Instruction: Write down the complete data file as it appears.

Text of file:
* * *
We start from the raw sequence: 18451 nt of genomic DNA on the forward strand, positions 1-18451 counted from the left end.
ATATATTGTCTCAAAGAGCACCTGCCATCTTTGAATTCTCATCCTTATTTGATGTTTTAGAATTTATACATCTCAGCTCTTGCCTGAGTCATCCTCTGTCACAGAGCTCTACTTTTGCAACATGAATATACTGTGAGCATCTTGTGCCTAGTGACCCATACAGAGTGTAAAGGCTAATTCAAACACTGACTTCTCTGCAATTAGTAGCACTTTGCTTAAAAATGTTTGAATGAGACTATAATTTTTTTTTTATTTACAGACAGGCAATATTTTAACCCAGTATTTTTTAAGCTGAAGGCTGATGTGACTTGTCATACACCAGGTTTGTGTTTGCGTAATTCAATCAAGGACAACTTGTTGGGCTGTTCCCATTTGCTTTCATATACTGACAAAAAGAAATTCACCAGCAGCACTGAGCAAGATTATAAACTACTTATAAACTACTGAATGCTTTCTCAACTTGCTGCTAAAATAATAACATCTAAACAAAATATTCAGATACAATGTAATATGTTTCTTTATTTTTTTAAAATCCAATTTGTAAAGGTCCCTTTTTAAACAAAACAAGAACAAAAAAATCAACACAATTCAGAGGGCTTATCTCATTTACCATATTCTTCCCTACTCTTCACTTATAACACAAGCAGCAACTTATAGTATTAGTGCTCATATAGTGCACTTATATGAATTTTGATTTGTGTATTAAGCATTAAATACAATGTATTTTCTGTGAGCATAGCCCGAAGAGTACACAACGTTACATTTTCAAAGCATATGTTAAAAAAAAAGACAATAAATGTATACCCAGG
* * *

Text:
We start from the raw sequence: 18451 nt of genomic DNA on the forward strand, positions 1-18451 counted from the left end.
ATATATTGTCTCAAAGAGCACCTGCCATCTTTGAATTCTCATCCTTATTTGATGTTTTAGAATTTATACATCTCAGCTCTTGCCTGAGTCATCCTCTGTCACAGAGCTCTACTTTTGCAACATGAATATACTGTGAGCATCTTGTGCCTAGTGACCCATACAGAGTGTAAAGGCTAATTCAAACACTGACTTCTCTGCAATTAGTAGCACTTTGCTTAAAAATGTTTGAATGAGACTATAATTTTTTTTTTATTTACAGACAGGCAATATTTTAACCCAGTATTTTTTAAGCTGAAGGCTGATGTGACTTGTCATACACCAGGTTTGTGTTTGCGTAATTCAATCAAGGACAACTTGTTGGGCTGTTCCCATTTGCTTTCATATACTGACAAAAAGAAATTCACCAGCAGCACTGAGCAAGATTATAAACTACTTATAAACTACTGAATGCTTTCTCAACTTGCTGCTAAAATAATAACATCTAAACAAAATATTCAGATACAATGTAATATGTTTCTTTATTTTTTTAAAATCCAATTTGTAAAGGTCCCTTTTTAAACAAAACAAGAACAAAAAAATCAACACAATTCAGAGGGCTTATCTCATTTACCATATTCTTCCCTACTCTTCACTTATAACACAAGCAGCAACTTATAGTATTAGTGCTCATATAGTGCACTTATATGAATTTTGATTTGTGTATTAAGCATTAAATACAATGTATTTTCTGTGAGCATAGCCCGAAGAGTACACAACGTTACATTTTCAAAGCATATGTTAAAAAAAAAGACAATAAATGTATACCCAGG